• [Get a James Bond actor prepared for wearing earrings?] clues PIERCE BROSNAN – I just heard him interviewed on NPR recently, he’s taking on more challenging roles after being typecast in the James Bond persona. Not sure any of those roles involve him wearing earrings, though.
  • [Give an oldies musician the boot?] clues CHUCK BERRY – when I think of “oldies,” I think of Big Band music, but Chuck was rock ‘n’ roll through and through.

I’m a bigger fan of Pa-trickier puzzles, but this one is sorta cute, and certainly NOT BAD. For a FAVE entry, I’ll choose RHINOS, or Thick-skinned beasts. I learned yesterday you need a thick skin as you read the online critiques of a puzzle you’ve constructed when it’s published! Not a big fan of A-ONE (see yesterday’s rant on A AND E), so that gets my UNFAVE award today.

Brendan Quigley’s website puzzle, “Band’s Down a Member” — Matt’s review

Crafty music theme from Brendan this week: take a famous band, kick one member out (i.e., remove a letter) and see what happens. Like:

17-a [Sterling Cooper Draper Pryce?] = AD COMPANY (Bad Company)

24-a [Chinese restaurant employees?] = MEN AT WOK (Men at Work). Funny. Wok puns in Chinese restaurant names (on “work” or “walk”) are pretty common.

28-a [Hesitant, awkward agreement?] = ER, SURE (Erasure)

37-a [Impromptu session with banjo player Scruggs, pianist Hines, and rapper Sweatshirt?] = EARL JAM (Pearl Jam). Funny.

41-a [Unemotional shtup?] = COLD LAY (Coldplay)

53-a [Steamy porn, initially?] = HOT TNA (Hot Tuna)

54-a [Direct answer to "why can't you get it up?"] = SIMPLY ED (Simply Red). Funny.

63-a [Engage in some S&M with C&W's Hill?] = BIND FAITH (Blind Faith). Funny.

Whew, that’s a lot of bands! LAYER and PRIUS work as one-worders, too, an Easter egg Brendan made me HEP TO via e-mail.

Highlights:

***12-d [Send toward Venus, say] = SERVE. Totally fooled on a tennis clue! D’oh.

***11-d [Agcy. caught targeting over 500 conservative groups] = THE IRS. Timely clue, and let me assure you that this kind of Soviet tactic happens only under (D) presidents (sarcasm), and that no other government agency does it (sarcasm).

***5-a [Psychotic "Kitchen Nightmares" restaurateur Bouzaglo] = AMY. Another timely clue, though it seems like that Gordon Ramsay guy is really the jackass here? Isn’t he known for being a jackass?

***15-a [Tobey's "Great Gatsby" co-star] = LEO DiCaprio. Yet another timely clue. I haven’t seen it yet.

4.20 stars. Theme was fun and there was a lot of it and the clues have that funny/up-to-the-minute BEQ vibe we’ve grown attached to over the years.

PS — don’t miss Brendan’s NYT puzzle today, co-authored with his wife, Liz Donovan.

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25 Responses to Thursday, May 16, 2013

  1. Martin says:

    GUV in Brit-speak has always meant a bit more than just “Gent”. It really translates better into “boss”. For example fans of the BBC series “Prime Suspect” may remember the main character Jane Tennyson being addressed as “guv” by her underlings (mostly men).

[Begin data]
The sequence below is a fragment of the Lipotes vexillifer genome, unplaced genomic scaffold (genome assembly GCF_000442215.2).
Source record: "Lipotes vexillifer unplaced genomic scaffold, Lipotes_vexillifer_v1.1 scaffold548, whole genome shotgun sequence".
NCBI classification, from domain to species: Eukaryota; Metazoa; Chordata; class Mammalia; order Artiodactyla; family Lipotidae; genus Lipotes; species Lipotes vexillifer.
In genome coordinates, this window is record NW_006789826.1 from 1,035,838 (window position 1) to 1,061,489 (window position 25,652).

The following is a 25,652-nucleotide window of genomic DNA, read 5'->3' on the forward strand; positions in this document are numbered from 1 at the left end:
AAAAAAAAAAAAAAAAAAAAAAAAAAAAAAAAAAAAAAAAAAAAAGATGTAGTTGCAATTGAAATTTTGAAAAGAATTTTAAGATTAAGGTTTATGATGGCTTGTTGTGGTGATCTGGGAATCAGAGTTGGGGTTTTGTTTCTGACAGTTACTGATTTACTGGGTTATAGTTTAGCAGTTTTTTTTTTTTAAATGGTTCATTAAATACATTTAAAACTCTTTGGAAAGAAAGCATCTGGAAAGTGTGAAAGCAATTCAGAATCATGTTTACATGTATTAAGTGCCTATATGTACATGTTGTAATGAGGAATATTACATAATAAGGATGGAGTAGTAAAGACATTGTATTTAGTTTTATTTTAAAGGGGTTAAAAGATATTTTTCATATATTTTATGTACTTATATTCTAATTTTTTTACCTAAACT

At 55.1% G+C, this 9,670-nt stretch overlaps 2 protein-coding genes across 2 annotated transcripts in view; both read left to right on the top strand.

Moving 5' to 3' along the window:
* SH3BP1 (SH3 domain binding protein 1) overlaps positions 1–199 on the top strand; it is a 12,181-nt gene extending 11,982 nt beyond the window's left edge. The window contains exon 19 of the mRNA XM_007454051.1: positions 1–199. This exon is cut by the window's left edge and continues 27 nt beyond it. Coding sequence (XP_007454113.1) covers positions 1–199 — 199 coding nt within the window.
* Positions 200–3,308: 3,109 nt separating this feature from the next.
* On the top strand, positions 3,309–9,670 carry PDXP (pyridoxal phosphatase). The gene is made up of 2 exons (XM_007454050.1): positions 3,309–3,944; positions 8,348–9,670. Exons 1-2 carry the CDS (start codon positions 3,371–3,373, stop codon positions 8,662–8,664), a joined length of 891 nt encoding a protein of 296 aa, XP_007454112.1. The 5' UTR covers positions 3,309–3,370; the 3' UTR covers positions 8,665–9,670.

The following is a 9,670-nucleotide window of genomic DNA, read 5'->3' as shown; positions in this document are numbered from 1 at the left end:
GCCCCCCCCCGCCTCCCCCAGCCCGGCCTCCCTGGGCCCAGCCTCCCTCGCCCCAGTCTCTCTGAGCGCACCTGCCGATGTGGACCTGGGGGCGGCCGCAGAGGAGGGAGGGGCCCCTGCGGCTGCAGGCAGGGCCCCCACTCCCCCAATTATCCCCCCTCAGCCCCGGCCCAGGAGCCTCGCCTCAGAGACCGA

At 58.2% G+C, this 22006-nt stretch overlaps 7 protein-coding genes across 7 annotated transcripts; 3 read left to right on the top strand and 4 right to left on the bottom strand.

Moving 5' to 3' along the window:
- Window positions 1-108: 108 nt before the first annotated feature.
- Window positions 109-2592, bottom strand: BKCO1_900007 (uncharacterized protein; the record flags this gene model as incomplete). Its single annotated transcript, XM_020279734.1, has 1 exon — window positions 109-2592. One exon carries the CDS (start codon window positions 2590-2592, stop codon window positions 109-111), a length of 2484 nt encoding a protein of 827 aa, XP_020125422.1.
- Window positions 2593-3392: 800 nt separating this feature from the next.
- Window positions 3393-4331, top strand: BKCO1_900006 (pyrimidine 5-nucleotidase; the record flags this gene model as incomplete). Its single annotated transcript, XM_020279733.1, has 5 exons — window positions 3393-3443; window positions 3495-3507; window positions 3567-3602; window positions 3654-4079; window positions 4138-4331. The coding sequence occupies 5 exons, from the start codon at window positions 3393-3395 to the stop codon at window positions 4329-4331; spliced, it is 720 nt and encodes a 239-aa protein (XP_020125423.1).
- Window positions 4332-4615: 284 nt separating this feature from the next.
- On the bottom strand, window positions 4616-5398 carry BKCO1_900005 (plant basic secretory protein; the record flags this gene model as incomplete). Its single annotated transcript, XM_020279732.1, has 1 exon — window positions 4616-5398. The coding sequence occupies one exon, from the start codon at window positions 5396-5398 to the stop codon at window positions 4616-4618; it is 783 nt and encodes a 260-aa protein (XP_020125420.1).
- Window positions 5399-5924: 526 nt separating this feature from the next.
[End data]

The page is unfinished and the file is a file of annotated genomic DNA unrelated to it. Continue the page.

Oh yeah… fun puzzle. Perfect for a rainy Thursday evening :)

    -MAS

  2. bananarchy says:

    Legit, but I would still like it if constructors took plural NEONS out of their (mental or computerized) word lists…The cars were made from 1994 to 2005, and there are still some on the road, but [Old Dodge compacts] just doesn’t excite me.

    Hey, I still drive a Neon! Plus, there are a ton still on the road here in Regina.

    Oh, and I nominate PG’s REVEREND SPOONER clue for clue of the year. At very least, it’s certainly the best spooner-related clue I’ve ever seen.

    • HH says:

      New Rule: Constructors are forbidden to use any word that even one solver may find unexciting.

    • Amy Reynaldo says:

      Okay, now I know two people who are driving Neons. Is it costing you a lot in repairs, too?

    • bencoe says:

      I’m sorry,that must be tough. I used to own a Neon, and it was by far the worst car I’ve ever had. Just fell apart. I spent more money fixing the transmission than I did on the car itself.

      • bananarchy says:

        Neons seem to fall on either extreme of the reliability spectrum. A lot of people give me the sympathetic response that you did, bencoe, but it’s the best car I’ve ever owned. Bought my ’97 from a prov. gov. auction about 8 years ago, put about 175k kms on it since, and the only things I’ve had to replace are the brake pads (burnt them out going down a mountain in CA).

  3. Gareth says:

    Interesting puzzle! I was on the look out for British touches and I wasn’t disappointed! My asterisk is because I did the 26-letter shuffle at KSU/NIEKRO. The square would be blank on paper. I don’t think that’s a very nice cross?

    LAT: Anybody stymie themselves by putting GUARANTEED where GOODASGOLD should go?

    • pannonica says:

      Had the same problem with that crossing too, Gareth, but I only had to go through two letters, C then K, because somewhere hypoconsciously I felt the baseball guy needed a hard-c sound.

  4. Brucenm says:

    I loved the BEQ – LD puzzle. I found myself wondering if they were vacationing in Agua, or on the road to Dalay when they constructed it. I, for one, have never heard of the legendary Maestro Rapee. I did see the Rockettes a couple times — (“they all kick together!” :-) I wonder if he was in the pit.

    But there is a very well-known, superbly talented Hungarian composer and pianist Erno von Dohnanyi, (dieresis over the ‘o’ in Erno.) He is perhaps best known for his “Variations on a Nursery Tune” for piano and orchestra — another set of variations on Ah, vous dirai-je Maman, (Twinkle twinkle little star. (Another referring to the little set of piano variations on the same tune by Mozart.)